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Masterbatches offer an inexpensive opportunity for dyeing plastics during the manufacturing process or to influence various properties of the basic plastic. Measurements of masterbatches with the handheld Raman spectrometer Mira M-1 require no sample preparation and provide immediate results that identify the masterbatches unambiguously, no matter whether they are intended for dyeing or for modifying the basic plastic.

Today’s industry, but also daily life, cannot be imagined without polymers, why also polymer masterbatches play an important role in polymer manufacturing.

Generally speaking, polymer masterbatches allow us to endow plastics with special properties. Some widespread additive masterbatches make plastics resistive against UV radiation, antistatic, or antifogging. Masterbatches are not only added to change the polymers’ physical and chemical properties; there are also masterbatches that are used to color the polymer during the manufacturing process.

In this study, a library of color masterbatches was built and subsequently used for the identification of unknown masterbatches.

Figure 1. Full Raman spectra of different masterbatches

All spectra were measured using the Mira M-1 handheld Raman spectrometer in auto-acquisition mode, i.e., integration times were determined automatically. A laser wavelength of 785 nm and the Orbital-Raster-Scan (ORS) technique were used. Some of the color masterbatches were filled into vials and analyzed using the vial holder attachment, while other samples were analyzed directly in their plastic container using the long working distance (LWD) lens.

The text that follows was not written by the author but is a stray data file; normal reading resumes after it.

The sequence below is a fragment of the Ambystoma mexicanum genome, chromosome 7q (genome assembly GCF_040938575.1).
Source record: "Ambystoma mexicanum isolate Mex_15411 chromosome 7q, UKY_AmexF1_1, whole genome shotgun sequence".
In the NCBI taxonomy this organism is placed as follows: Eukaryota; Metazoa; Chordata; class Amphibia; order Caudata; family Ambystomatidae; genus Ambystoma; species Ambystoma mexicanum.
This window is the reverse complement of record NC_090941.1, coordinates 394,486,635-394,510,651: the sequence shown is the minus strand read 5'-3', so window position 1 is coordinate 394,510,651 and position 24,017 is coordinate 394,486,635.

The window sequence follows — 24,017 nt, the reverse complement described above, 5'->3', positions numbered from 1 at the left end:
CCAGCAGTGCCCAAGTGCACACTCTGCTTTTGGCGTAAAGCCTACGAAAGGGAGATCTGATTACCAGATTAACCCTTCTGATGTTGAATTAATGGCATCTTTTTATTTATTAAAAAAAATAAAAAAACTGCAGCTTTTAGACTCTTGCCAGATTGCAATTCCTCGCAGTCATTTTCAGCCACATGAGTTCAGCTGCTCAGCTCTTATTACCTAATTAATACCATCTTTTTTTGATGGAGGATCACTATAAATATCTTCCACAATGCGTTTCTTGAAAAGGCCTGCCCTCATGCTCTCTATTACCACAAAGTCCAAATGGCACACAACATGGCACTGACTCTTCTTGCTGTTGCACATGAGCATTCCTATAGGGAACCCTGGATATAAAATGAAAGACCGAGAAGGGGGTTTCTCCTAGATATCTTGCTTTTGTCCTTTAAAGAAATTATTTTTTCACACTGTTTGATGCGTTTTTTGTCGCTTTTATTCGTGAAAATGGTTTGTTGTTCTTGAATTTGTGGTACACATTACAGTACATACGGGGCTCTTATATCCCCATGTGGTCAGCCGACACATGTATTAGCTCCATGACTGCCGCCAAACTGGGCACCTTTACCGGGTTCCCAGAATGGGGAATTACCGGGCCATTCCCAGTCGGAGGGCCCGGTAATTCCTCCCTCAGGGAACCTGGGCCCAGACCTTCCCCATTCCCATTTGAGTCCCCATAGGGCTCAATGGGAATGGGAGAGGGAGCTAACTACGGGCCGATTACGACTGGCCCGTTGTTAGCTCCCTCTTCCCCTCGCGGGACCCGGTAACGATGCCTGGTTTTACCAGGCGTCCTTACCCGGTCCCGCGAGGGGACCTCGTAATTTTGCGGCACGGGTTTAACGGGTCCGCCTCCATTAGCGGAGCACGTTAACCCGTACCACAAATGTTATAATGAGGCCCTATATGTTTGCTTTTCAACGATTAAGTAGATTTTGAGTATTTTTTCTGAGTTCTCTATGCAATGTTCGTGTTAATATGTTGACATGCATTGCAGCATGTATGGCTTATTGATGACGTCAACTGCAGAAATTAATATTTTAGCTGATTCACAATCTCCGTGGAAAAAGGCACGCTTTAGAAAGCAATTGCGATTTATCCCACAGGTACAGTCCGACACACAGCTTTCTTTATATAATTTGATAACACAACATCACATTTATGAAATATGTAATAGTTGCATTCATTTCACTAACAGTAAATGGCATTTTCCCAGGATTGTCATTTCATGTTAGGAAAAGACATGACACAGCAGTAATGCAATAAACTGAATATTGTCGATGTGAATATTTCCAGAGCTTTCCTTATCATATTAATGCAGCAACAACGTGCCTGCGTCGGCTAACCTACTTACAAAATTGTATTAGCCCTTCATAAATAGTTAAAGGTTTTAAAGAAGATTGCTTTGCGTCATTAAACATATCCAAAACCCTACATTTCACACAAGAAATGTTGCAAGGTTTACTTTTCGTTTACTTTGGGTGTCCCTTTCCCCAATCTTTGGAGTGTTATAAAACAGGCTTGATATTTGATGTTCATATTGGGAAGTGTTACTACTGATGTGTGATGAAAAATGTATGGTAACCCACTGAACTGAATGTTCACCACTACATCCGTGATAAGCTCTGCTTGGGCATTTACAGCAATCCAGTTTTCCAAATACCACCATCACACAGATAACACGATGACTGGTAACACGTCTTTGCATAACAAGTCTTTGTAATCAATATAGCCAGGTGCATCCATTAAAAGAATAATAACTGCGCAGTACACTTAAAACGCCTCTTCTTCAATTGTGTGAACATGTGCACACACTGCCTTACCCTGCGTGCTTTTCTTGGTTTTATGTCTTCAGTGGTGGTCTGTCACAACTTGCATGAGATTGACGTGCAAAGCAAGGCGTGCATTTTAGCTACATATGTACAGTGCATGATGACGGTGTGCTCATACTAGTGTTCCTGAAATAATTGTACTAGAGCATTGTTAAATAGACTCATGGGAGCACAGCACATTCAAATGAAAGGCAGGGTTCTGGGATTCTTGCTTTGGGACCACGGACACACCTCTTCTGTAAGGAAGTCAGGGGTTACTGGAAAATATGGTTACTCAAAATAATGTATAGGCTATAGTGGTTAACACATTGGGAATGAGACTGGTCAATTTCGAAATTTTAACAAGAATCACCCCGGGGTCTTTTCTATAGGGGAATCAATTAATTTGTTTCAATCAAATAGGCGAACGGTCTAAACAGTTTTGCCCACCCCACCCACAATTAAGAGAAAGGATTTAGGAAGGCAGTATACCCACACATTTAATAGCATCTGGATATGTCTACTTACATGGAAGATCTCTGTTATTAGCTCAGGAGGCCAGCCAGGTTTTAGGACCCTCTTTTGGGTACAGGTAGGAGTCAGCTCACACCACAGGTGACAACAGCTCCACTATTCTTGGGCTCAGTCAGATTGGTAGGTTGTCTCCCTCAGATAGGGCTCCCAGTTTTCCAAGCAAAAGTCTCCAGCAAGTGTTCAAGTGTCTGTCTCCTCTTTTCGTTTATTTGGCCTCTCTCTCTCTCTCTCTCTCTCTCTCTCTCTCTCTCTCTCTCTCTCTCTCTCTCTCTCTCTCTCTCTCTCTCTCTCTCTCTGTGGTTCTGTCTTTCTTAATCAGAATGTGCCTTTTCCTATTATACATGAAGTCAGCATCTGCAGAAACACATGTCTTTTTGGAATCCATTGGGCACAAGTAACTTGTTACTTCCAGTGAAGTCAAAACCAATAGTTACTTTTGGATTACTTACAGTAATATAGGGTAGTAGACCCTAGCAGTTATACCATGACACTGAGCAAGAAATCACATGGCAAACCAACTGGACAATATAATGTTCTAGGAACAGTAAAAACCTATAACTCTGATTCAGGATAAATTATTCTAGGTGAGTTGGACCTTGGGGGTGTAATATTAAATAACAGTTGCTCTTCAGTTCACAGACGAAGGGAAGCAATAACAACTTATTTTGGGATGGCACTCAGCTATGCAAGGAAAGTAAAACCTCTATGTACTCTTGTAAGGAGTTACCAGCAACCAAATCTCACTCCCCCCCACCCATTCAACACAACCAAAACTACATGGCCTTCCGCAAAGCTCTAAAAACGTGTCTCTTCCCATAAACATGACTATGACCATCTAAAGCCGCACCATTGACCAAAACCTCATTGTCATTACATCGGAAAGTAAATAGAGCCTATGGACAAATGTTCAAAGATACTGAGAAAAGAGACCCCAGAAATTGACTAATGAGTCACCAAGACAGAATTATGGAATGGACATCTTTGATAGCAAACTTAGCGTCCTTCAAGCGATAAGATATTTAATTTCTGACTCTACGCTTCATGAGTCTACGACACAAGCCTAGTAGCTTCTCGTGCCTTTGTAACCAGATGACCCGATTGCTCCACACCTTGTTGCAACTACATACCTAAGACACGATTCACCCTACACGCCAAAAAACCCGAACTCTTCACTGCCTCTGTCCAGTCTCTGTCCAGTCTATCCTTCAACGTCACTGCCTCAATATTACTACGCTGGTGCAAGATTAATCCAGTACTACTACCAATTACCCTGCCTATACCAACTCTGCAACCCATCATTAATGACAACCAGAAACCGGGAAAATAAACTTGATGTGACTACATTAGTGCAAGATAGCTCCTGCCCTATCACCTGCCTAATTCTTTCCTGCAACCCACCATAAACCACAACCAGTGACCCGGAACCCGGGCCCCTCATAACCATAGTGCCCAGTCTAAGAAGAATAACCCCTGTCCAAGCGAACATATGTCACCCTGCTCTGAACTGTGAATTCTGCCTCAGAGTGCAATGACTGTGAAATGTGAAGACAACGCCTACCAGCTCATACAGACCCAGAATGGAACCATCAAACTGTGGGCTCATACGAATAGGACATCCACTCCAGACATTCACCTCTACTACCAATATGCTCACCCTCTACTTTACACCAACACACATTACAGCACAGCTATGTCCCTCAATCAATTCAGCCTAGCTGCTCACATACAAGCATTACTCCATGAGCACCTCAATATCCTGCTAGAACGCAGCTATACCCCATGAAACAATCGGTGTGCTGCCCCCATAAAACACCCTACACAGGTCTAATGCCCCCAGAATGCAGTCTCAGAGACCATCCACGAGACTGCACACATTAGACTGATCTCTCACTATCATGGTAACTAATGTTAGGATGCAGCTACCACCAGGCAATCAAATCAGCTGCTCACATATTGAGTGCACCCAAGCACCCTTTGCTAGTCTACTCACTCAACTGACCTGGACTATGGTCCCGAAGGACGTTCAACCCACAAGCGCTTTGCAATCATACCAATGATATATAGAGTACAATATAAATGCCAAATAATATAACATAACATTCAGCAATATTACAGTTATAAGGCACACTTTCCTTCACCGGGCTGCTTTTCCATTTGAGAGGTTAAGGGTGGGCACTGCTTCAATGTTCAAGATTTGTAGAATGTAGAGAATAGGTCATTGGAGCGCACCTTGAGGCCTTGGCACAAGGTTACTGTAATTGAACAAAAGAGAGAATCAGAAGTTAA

The following samples were used in this study:

Sample name Meas. mode Usage / color
PE 12309 vial Multilayer film white
PE 12347 vial color masterbatch white
PE 15050 vial/LWD color masterbatch white
W 2011 vial/LWD color masterbatch white
MLC 304 vial color masterbatch red
PE 205A vial/LWD color masterbatch yellow-orange
PE 92464 vial/LWD color masterbatch green
PE 82338B vial color masterbatch blue
PE 3208 vial injection molding black
RE 32126 vial color masterbatch black

To build the library, the samples were measured in vials. Using the Mira Cal software, a qualitative differentiation of the spectra was achieved (see Figure 2), although the two black samples PE 3208 and RE 32126 could not be analyzed, because the laser light was absorbed completely.

Figure 2. Spectral differences between the masterbatches.

When using Mira in its autonomous mode, i.e., without the use of the Mira Cal software, secure identification of the masterbatches was also achieved. However, small influences of the plastic container of the masterbatch were observed.

This study shows that Mira M-1 can be used to unambiguously identify polymer masterbatches (color) of different colors by measuring their spectra and matching them with a library. The identification takes just a few seconds.


Metrohm AG

9100 Herisau